Intrusion Protection System
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The IPS often sits directly behind the firewall and provides a complementary layer of analysis that negatively selects for dangerous content. Unlike its predecessor the Intrusion Detection System (IDS)—which is a passive system that scans traffic and reports back on threats—the IPS is placed inline (in the direct communication path between source and destination), actively analyzing and taking automated actions on all traffic flows that enter the network. Specifically, these actions include:
- Sending an alarm to the administrator (as would be seen in an IDS)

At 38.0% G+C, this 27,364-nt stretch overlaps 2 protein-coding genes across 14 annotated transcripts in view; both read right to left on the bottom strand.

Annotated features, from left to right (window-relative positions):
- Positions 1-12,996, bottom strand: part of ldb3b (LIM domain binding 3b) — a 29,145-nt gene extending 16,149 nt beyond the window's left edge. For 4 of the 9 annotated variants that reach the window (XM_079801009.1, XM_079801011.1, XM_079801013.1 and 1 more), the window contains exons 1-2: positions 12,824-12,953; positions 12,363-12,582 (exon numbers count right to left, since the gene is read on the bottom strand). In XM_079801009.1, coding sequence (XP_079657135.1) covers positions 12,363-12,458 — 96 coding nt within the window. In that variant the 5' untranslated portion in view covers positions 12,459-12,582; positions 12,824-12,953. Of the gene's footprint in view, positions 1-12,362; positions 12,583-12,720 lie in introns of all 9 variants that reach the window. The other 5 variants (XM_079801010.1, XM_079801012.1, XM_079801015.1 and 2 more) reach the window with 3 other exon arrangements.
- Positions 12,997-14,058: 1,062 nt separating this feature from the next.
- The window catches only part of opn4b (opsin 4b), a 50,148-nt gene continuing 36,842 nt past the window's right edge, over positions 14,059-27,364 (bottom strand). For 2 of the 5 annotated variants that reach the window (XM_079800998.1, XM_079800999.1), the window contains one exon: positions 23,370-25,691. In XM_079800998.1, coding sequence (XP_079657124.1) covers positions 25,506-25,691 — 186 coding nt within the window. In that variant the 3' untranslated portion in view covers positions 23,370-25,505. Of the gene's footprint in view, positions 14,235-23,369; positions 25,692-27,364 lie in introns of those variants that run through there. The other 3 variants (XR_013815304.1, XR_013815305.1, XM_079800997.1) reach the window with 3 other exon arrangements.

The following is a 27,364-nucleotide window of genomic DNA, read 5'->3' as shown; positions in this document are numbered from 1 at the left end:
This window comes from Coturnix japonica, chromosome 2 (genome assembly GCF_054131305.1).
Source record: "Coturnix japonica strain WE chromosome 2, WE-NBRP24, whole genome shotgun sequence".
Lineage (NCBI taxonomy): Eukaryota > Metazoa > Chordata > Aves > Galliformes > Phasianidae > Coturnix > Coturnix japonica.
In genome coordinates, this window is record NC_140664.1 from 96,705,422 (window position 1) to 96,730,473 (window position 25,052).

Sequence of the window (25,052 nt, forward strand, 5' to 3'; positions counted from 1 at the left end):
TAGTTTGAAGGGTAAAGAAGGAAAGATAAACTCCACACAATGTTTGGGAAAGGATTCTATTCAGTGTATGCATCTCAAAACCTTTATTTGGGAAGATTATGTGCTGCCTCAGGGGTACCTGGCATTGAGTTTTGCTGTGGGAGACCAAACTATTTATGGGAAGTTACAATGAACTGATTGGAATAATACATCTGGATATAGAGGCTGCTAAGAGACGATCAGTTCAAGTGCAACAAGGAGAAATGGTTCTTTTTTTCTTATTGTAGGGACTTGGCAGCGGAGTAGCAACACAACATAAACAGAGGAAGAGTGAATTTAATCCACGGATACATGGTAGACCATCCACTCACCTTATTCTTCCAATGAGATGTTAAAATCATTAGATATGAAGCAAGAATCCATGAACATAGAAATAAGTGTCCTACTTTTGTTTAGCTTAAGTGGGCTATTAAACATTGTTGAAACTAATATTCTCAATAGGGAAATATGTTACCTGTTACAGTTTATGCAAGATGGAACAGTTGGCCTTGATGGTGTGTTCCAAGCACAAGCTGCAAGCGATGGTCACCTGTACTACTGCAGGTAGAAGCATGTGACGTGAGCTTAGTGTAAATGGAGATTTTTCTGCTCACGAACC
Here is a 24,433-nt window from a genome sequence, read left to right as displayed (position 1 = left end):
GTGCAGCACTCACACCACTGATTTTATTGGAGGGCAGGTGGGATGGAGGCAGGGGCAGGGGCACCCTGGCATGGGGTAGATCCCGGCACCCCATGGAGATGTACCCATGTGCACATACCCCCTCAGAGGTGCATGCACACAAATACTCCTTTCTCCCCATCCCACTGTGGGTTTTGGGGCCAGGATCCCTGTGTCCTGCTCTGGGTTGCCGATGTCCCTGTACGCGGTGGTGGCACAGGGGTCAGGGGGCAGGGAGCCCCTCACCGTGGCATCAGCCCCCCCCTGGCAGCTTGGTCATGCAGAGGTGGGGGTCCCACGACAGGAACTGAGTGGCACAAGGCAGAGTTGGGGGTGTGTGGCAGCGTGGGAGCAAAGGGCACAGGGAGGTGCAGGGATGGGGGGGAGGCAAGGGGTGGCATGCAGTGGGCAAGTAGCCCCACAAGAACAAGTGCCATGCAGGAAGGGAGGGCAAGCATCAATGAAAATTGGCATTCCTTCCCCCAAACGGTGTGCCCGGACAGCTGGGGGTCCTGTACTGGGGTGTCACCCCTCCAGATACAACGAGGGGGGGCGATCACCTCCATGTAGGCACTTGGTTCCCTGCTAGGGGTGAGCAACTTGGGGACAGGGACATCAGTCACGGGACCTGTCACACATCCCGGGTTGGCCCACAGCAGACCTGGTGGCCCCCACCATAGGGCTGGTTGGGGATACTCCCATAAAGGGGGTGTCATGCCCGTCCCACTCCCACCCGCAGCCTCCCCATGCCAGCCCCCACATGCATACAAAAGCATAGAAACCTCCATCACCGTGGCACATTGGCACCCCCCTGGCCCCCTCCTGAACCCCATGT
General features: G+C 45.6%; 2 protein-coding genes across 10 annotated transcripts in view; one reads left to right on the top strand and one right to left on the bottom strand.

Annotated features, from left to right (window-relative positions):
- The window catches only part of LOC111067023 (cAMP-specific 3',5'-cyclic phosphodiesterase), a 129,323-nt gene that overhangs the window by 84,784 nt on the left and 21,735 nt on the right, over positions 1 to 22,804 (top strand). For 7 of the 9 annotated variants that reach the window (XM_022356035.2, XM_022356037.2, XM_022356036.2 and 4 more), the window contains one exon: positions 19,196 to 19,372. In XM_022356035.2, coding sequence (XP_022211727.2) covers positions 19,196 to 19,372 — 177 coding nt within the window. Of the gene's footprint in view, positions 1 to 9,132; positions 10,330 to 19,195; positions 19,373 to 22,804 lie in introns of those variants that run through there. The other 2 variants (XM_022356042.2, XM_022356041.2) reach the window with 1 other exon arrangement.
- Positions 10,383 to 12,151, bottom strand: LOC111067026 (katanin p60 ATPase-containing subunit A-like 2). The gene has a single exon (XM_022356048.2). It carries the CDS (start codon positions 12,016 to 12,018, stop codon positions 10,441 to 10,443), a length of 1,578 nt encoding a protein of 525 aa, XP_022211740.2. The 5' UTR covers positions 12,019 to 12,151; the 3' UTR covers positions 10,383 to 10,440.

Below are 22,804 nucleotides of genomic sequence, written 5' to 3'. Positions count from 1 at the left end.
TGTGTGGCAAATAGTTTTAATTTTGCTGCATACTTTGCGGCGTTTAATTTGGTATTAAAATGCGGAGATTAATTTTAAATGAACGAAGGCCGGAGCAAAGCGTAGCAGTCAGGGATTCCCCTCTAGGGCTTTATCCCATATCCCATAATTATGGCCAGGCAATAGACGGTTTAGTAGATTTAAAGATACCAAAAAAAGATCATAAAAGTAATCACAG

- Dropping the malicious packets
- IPS could prevent malware attack (eg. install a rootkit). The IPS would refuse to permit the installation without the consent of an administrator.
- Host-based IPS should detect any attempts to change files on the server, regardless of how access was obtained.
- Blocking traffic from the source address
- Resetting the connection
- As an inline security component, the IPS must work efficiently to avoid degrading network performance. It must also work fast because exploits can happen in near real-time.
- The IPS must also detect and respond accurately, so as to eliminate threats and false positives (legitimate packets misread as threats).